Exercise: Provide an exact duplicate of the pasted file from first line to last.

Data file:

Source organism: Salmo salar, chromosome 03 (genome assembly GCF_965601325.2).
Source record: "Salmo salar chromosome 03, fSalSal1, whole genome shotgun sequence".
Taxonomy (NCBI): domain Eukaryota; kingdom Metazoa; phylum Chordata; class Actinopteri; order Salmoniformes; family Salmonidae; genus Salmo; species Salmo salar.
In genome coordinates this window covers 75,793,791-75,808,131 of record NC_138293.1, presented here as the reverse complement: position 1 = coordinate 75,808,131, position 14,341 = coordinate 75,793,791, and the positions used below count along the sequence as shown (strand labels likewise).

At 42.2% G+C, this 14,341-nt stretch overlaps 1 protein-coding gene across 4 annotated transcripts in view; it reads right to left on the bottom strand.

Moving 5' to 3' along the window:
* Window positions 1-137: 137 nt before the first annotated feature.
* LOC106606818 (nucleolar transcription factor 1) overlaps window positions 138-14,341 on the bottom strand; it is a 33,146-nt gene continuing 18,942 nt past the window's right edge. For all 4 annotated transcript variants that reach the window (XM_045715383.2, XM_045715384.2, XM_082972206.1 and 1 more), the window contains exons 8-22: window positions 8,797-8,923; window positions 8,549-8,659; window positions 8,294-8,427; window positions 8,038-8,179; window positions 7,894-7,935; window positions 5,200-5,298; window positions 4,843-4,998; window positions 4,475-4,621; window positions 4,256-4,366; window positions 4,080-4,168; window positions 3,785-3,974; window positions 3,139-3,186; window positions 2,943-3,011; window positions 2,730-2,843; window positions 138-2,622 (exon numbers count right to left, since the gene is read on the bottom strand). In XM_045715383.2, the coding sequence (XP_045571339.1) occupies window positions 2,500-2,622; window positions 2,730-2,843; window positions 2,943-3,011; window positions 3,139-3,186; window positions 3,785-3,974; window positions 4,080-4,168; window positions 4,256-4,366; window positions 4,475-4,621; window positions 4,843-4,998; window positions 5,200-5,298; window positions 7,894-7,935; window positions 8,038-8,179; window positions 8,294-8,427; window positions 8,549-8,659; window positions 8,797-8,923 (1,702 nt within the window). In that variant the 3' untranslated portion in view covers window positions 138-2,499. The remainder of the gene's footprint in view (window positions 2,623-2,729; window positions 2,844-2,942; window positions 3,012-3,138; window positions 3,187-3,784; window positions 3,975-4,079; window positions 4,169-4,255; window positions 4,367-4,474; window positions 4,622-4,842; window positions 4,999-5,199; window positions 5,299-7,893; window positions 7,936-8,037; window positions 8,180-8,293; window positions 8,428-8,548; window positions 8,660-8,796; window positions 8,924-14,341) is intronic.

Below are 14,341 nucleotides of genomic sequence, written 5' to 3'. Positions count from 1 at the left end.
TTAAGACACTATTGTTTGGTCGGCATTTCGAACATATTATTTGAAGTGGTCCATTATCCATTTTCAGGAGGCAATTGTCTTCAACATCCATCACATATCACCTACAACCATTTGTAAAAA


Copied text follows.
Source organism: Salmo salar, chromosome 03 (genome assembly GCF_965601325.2).
Source record: "Salmo salar chromosome 03, fSalSal1, whole genome shotgun sequence".
Taxonomy (NCBI): domain Eukaryota; kingdom Metazoa; phylum Chordata; class Actinopteri; order Salmoniformes; family Salmonidae; genus Salmo; species Salmo salar.
In genome coordinates this window covers 75,793,791-75,808,131 of record NC_138293.1, presented here as the reverse complement: position 1 = coordinate 75,808,131, position 14,341 = coordinate 75,793,791, and the positions used below count along the sequence as shown (strand labels likewise).

At 42.2% G+C, this 14,341-nt stretch overlaps 1 protein-coding gene across 4 annotated transcripts in view; it reads right to left on the bottom strand.

Moving 5' to 3' along the window:
* Window positions 1-137: 137 nt before the first annotated feature.
* LOC106606818 (nucleolar transcription factor 1) overlaps window positions 138-14,341 on the bottom strand; it is a 33,146-nt gene continuing 18,942 nt past the window's right edge. For all 4 annotated transcript variants that reach the window (XM_045715383.2, XM_045715384.2, XM_082972206.1 and 1 more), the window contains exons 8-22: window positions 8,797-8,923; window positions 8,549-8,659; window positions 8,294-8,427; window positions 8,038-8,179; window positions 7,894-7,935; window positions 5,200-5,298; window positions 4,843-4,998; window positions 4,475-4,621; window positions 4,256-4,366; window positions 4,080-4,168; window positions 3,785-3,974; window positions 3,139-3,186; window positions 2,943-3,011; window positions 2,730-2,843; window positions 138-2,622 (exon numbers count right to left, since the gene is read on the bottom strand). In XM_045715383.2, the coding sequence (XP_045571339.1) occupies window positions 2,500-2,622; window positions 2,730-2,843; window positions 2,943-3,011; window positions 3,139-3,186; window positions 3,785-3,974; window positions 4,080-4,168; window positions 4,256-4,366; window positions 4,475-4,621; window positions 4,843-4,998; window positions 5,200-5,298; window positions 7,894-7,935; window positions 8,038-8,179; window positions 8,294-8,427; window positions 8,549-8,659; window positions 8,797-8,923 (1,702 nt within the window). In that variant the 3' untranslated portion in view covers window positions 138-2,499. The remainder of the gene's footprint in view (window positions 2,623-2,729; window positions 2,844-2,942; window positions 3,012-3,138; window positions 3,187-3,784; window positions 3,975-4,079; window positions 4,169-4,255; window positions 4,367-4,474; window positions 4,622-4,842; window positions 4,999-5,199; window positions 5,299-7,893; window positions 7,936-8,037; window positions 8,180-8,293; window positions 8,428-8,548; window positions 8,660-8,796; window positions 8,924-14,341) is intronic.

Below are 14,341 nucleotides of genomic sequence, written 5' to 3'. Positions count from 1 at the left end.
TTAAGACACTATTGTTTGGTCGGCATTTCGAACATATTATTTGAAGTGGTCCATTATCCATTTTCAGGAGGCAATTGTCTTCAACATCCATCACATATCACCTACAACCATTTGTAAAAA